– Anonymous Iguana Reader
This is the second part of a three-part series addressing the reader’s question about the American Dream. In this installment, Mr. Econ tackles home ownership.
Home ownership was viewed as critical to America and its communities because it provided a stable place to live and raise a family, thereby producing stable communities. Home ownership was also the basic component of “wealth” for a family.
Starting in the 1970s, the U.S. housing market changed dramatically. A home was no longer viewed as a stable place to live; instead, it became an investment.
Prior to the 1970s, homes, home prices and home mortgage loans were the bedrock of the U.S. economy in many ways. Banks were mainly local and did a majority of their lending in the local housing market. In fact, many banking institutions were only allowed to make home loans, and those had to be in the local market.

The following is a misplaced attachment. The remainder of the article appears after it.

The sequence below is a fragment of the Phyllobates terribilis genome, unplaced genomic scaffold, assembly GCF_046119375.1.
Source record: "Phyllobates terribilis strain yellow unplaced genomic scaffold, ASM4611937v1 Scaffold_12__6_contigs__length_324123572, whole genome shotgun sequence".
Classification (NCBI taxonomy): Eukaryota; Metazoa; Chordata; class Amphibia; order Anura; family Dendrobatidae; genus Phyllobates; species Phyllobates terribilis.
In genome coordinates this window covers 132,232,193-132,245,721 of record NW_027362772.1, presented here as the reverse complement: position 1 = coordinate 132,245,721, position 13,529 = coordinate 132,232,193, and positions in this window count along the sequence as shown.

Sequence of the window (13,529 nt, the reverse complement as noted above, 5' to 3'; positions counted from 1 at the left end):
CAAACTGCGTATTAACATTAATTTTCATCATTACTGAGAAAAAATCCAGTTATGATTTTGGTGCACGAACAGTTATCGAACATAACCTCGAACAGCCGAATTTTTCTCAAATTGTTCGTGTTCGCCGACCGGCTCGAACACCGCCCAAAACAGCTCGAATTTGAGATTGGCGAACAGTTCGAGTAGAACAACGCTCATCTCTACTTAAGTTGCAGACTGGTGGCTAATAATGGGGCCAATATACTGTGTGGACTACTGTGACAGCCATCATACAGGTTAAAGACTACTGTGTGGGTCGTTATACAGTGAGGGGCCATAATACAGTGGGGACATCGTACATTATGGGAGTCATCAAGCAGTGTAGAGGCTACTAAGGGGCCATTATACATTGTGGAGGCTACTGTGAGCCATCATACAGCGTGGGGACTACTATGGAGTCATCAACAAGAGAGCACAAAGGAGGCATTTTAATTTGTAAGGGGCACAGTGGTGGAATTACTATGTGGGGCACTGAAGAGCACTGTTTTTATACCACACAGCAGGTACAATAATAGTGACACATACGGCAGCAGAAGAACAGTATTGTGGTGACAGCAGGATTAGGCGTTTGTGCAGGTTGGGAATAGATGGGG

Banks got the money to make home loans from “Passbook Savings Accounts.” Many economic calculations were historically judged based on what was called the “Passbook Rate,” which was around 5 percent. This is the rate banks paid depositors on passbook savings accounts. Banks lent out this money at somewhere between 5 and 10 percent, depending on the type of loan and the creditworthiness of the borrower.